Lewis named coach of Reservoir football

He was 3-sport standout at Oakland Mills in 1980s

Notebook

March 25, 2004|By Rick Belz | Rick Belz,SUN STAFF

Joe Lewis has been named Reservoir High's football coach, replacing Sam Singleton, and is wasting no time getting the Gators on a weight-training program.

"We started lifting Monday and had 18 kids, and now we're up to 28," the former coach at DuVal in Prince George's County said yesterday. He plans to canvass the middle schools in the Reservoir district soon to drum up interest.

"Our goal is to have 100 kids out for football," he said.

During his meeting with the team, he handed out folders full of information on camps, scouting combines, financial aid and the SAT exam.

"He's very organized," said Reservoir athletic director Ken Klock, who was Lewis' football coach at Oakland Mills in the 1980s. "When he played for me, it was like having a coach on the field because he knew what was happening at every position. We're very pleased to get him."

Lewis, 36, is a physical education teacher at DuVal, where he coached the past five years. Reservoir is hoping to find him a teaching position before September.

He plans to bring his five assistants with him from DuVal.

Lewis was first-team All-County in football, basketball and baseball at Oakland Mills before graduating in 1986. He was a captain in all three sports.

He played two years at Montgomery College in Rockville, earning Defensive Player of the Year honors once. The linebacker then played three more years at Temple on a scholarship.

After college, he spent seven years as assistant varsity basketball coach at Oakland Mills, before moving on to spend another seven years as defensive football coordinator for Walter Johnson in Montgomery County.

He's married with two sons, ages 6 and 2, and will be moving to a new home in Anne Arundel County on Tuesday.

Triple play for Reservoir

The first baseball home game in Reservoir history yesterday was one the Gators won't soon forget.

The highlights included a Gators triple play in the first inning against defending county champion Centennial; principal Adrianne Kaufman throwing out the first ball; and the game being halted with one out in the sixth inning of a scoreless tie because the lone umpire was injured by a foul tip.

"The umpire cut his ear and it wouldn't stop bleeding so they had to take him to the hospital," said Gators coach Adam Leader. "Both defenses were amazing, and there were about 100 fans watching because it was our first home game. Both teams were loud the entire game. There was tons of spirit."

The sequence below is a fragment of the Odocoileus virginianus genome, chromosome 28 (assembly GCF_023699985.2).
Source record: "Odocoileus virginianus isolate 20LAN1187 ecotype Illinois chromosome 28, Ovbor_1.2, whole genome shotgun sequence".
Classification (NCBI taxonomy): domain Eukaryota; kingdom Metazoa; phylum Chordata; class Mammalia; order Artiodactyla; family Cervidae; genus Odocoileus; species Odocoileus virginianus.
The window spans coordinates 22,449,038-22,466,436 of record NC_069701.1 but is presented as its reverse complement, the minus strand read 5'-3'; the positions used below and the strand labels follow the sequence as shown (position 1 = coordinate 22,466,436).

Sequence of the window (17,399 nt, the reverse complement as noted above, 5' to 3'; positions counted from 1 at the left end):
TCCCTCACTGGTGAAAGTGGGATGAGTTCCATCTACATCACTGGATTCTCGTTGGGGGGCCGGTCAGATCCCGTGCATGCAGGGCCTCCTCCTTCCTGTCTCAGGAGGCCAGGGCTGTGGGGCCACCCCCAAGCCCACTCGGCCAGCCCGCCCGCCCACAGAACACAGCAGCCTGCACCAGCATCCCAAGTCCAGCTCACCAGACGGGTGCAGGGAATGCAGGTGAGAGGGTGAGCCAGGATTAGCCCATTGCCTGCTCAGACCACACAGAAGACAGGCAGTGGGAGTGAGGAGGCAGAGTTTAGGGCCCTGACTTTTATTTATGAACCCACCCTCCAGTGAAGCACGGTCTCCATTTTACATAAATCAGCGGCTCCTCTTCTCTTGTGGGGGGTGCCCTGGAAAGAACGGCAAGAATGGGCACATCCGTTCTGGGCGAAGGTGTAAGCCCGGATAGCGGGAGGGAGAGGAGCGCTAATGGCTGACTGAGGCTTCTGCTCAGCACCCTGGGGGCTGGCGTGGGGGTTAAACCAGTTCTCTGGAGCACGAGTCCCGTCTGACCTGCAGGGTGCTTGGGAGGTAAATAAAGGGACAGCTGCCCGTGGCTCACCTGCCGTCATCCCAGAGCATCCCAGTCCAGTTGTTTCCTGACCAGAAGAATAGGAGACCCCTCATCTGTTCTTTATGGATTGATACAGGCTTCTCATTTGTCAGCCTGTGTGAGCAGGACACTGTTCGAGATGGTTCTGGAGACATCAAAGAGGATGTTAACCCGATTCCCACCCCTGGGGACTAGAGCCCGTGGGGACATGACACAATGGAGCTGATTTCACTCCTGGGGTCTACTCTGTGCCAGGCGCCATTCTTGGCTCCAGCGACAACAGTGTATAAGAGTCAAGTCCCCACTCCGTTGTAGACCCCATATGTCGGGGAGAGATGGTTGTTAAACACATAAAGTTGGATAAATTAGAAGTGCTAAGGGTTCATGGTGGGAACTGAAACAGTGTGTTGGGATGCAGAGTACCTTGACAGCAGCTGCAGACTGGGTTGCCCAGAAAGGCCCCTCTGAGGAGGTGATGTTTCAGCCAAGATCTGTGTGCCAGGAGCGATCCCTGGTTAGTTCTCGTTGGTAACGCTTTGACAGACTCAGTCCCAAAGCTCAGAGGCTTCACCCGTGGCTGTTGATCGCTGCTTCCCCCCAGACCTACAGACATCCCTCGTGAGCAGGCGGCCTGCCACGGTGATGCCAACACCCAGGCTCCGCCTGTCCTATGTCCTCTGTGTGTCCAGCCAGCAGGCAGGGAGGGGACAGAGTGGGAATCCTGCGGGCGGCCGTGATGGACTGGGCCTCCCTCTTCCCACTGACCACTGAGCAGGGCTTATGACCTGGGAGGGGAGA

Centennial starting pitcher Todd Abict was working on a one-hitter, having struck out 10 and walked three.

Reservoir pitcher Derrick Nason allowed six hits, walked one and hit two batters.

The triple play came off a line drive to first baseman Connor Thompson with runners at first and second base. He stepped on first base and threw to Matt Rothman at second base to complete the triple play.

Van Deusen resigns

Brian Van Deusen, who was named earlier this year to follow in his father's footsteps as athletic director at River Hill, resigned this week as the school's basketball coach.

He decided to remain as varsity football coach, Under county regulations, athletic directors can coach only one varsity sport.

He broke the news to the team at Tuesday's basketball banquet.

Van Deusen was varsity basketball coach for five years. During the past three seasons, the team was 54-16, won one county title and finished second twice.

Bears ruin no-hit bid

Hammond coach Mike Lerner gave Wilde Lake pitcher Kevin Showe some high praise after yesterday's 5-2 extra-inning upset win by the Bears.

"He's as good a pitcher as there is in the state of Maryland," Lerner said. "And we were fortunate to beat him."

Showe came within four outs of pitching a no-hit shutout. After throwing 95 pitches in 5 1/3 innings, however, he took himself out of the game. He struck out nine, walked three and left with a 2-0 lead.

Hammond jumped on reliever Tim Lima, who walked the first batter he faced and, after retiring the next batter, gave up a two-run home run to designated hitter Steve Regan. The home run just cleared the fence at the 310-foot sign in left field, and Wildecats left fielder Carmen Fanzone dived over the fence trying to catch it.

"It was an inside-and-high fastball," Regan said. "I was getting scared when I saw the outfielder trotting over there and didn't think it was gone until I rounded first base."

Hammond won it in the eighth inning on a squeeze bunt by Jay Benedetti and a two-run double by Brian Briggs.

Left-hander Nick Purdy pitched a solid seven innings for Hammond, allowing six hits and two runs, and striking out eight and walking four. He threw 100 pitches.

"My curve was definitely working. And I just got a changeup this year and they weren't expecting that," said Purdy, who was beaten by Wilde Lake last season.

The Wildecats scored in the second inning on Fanzone's squeeze bunt, and Showe hit an RBI double in the third inning.

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